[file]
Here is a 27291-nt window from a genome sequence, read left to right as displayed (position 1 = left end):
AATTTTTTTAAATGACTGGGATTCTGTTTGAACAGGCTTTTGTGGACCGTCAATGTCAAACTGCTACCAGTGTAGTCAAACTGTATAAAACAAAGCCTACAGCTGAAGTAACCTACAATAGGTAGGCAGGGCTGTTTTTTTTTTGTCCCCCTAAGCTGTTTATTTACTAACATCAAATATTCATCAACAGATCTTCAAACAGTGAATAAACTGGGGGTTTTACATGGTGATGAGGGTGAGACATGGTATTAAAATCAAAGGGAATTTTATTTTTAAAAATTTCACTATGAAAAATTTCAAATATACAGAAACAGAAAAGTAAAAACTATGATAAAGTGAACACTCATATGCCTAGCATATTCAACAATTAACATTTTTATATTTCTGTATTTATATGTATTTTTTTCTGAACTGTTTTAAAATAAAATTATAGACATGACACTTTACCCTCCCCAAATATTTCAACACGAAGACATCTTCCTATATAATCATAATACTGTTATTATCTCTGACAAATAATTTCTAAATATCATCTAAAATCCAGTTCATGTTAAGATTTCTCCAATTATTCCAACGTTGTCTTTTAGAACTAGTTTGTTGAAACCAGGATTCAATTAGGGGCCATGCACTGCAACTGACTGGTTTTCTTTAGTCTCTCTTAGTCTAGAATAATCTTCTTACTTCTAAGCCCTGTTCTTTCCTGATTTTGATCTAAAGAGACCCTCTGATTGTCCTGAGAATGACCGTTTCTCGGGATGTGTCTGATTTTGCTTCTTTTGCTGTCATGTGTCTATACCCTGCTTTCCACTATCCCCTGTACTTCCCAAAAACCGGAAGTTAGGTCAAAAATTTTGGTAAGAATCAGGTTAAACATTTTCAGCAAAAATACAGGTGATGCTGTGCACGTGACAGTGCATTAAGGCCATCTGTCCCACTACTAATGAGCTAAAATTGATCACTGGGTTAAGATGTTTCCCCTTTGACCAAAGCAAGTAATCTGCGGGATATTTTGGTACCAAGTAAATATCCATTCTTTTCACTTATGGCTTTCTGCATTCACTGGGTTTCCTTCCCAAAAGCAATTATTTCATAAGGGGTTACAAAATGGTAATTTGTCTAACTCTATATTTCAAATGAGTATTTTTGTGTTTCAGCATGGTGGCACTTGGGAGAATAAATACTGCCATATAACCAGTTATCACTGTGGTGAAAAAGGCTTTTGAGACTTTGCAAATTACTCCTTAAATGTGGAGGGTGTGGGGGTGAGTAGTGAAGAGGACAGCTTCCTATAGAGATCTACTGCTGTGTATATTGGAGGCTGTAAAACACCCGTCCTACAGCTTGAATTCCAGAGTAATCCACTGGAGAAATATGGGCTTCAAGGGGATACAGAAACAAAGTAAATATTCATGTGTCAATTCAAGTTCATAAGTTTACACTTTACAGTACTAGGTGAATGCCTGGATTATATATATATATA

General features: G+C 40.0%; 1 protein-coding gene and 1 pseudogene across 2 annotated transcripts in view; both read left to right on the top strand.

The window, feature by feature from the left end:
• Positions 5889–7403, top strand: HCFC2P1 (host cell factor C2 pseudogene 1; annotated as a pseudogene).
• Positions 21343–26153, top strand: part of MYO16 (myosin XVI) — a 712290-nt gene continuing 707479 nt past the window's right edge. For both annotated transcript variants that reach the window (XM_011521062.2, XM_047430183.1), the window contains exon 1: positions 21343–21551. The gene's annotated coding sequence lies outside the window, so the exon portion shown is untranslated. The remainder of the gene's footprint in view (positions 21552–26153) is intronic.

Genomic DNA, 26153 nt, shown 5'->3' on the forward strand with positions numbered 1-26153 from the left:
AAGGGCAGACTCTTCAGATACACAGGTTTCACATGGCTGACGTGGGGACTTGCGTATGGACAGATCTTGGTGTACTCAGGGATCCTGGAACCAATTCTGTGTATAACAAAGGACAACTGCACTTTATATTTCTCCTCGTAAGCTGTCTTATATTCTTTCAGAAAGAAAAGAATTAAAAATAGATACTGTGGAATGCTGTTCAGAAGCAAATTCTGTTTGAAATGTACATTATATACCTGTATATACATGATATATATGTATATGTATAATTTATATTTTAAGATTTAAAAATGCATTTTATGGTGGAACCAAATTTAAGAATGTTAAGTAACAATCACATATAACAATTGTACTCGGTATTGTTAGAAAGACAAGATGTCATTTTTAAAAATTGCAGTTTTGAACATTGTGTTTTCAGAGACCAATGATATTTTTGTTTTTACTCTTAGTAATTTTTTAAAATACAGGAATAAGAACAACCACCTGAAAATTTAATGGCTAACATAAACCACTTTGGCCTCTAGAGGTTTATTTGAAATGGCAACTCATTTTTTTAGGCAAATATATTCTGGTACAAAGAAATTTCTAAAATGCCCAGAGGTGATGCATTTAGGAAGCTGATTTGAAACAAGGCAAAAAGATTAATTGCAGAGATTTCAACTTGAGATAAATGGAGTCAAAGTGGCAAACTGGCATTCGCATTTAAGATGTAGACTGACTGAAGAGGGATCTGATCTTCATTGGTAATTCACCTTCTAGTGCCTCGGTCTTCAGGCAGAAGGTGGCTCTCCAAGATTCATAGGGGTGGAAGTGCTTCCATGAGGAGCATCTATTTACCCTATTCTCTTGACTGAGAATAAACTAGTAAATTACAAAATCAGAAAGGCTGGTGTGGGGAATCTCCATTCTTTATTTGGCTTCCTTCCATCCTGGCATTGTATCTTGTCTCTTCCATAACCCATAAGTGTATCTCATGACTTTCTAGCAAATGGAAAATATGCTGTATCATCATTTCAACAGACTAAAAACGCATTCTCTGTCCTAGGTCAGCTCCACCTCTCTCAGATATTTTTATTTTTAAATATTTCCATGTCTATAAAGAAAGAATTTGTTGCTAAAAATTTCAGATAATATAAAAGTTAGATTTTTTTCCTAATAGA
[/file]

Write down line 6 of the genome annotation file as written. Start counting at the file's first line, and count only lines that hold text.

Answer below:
• Positions 21343–26153, top strand: part of MYO16 (myosin XVI) — a 712290-nt gene continuing 707479 nt past the window's right edge. For both annotated transcript variants that reach the window (XM_011521062.2, XM_047430183.1), the window contains exon 1: positions 21343–21551. The gene's annotated coding sequence lies outside the window, so the exon portion shown is untranslated. The remainder of the gene's footprint in view (positions 21552–26153) is intronic.